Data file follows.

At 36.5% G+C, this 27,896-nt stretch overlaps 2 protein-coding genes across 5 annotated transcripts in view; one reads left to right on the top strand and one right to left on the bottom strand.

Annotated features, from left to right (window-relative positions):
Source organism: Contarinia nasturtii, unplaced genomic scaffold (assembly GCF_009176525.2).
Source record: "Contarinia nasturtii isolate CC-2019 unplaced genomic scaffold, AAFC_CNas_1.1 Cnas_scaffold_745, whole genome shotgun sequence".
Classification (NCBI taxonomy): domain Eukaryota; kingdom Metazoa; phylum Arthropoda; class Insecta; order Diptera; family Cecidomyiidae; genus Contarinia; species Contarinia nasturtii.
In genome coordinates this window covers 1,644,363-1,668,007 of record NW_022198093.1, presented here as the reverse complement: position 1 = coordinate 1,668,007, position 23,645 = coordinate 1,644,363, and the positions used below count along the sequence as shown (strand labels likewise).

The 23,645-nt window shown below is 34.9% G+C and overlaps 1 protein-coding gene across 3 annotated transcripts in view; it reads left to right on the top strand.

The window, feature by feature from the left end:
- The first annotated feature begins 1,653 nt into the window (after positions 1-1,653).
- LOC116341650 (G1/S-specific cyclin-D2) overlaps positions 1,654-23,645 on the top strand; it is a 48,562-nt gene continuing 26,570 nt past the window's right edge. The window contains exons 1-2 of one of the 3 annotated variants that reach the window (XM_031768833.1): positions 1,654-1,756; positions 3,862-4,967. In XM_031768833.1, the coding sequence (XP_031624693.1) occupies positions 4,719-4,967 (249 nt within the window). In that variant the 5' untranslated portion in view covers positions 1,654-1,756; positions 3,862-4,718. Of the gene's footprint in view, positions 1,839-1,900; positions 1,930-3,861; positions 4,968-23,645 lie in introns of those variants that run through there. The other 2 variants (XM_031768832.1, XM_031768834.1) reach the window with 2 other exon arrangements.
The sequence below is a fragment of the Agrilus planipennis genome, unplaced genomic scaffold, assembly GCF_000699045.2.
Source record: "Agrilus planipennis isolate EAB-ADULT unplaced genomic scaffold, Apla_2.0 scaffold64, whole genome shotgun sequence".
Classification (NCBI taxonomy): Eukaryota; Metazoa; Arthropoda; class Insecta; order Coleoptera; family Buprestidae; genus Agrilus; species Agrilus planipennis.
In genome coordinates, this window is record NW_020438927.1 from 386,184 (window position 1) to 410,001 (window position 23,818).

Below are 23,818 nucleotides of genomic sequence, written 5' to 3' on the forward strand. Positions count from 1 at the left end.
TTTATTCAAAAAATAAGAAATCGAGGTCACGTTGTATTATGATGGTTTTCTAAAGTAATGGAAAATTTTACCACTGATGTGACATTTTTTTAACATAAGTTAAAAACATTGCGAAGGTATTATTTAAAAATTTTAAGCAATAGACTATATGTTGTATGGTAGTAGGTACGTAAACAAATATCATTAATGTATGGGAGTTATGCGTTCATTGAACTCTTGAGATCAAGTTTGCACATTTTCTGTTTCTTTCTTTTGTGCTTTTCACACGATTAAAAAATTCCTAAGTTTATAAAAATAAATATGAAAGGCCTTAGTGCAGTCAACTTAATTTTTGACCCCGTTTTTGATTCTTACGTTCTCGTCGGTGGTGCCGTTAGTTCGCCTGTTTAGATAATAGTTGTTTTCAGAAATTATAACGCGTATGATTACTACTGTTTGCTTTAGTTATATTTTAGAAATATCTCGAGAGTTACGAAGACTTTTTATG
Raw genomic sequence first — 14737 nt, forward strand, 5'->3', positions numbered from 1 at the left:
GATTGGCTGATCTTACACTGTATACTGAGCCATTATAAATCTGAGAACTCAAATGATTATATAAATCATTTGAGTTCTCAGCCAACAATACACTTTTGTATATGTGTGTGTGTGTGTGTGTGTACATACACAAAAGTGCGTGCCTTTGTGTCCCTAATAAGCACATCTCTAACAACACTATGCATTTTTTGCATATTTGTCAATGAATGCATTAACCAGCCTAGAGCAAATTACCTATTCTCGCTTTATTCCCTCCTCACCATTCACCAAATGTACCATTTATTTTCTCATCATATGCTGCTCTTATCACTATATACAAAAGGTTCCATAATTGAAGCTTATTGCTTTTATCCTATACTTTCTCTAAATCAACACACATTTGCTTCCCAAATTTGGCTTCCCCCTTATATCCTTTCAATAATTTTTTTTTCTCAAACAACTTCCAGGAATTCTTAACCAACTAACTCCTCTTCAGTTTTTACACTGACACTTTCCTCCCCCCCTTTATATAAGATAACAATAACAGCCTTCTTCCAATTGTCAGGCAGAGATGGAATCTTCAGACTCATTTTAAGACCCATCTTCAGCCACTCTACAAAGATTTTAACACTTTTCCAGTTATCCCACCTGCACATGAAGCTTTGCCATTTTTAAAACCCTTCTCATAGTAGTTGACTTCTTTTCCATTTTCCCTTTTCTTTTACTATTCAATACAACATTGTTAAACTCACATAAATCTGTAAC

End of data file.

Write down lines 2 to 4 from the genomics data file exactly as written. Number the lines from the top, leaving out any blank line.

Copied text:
Annotated features, from left to right (window-relative positions):
Source organism: Contarinia nasturtii, unplaced genomic scaffold (assembly GCF_009176525.2).
Source record: "Contarinia nasturtii isolate CC-2019 unplaced genomic scaffold, AAFC_CNas_1.1 Cnas_scaffold_745, whole genome shotgun sequence".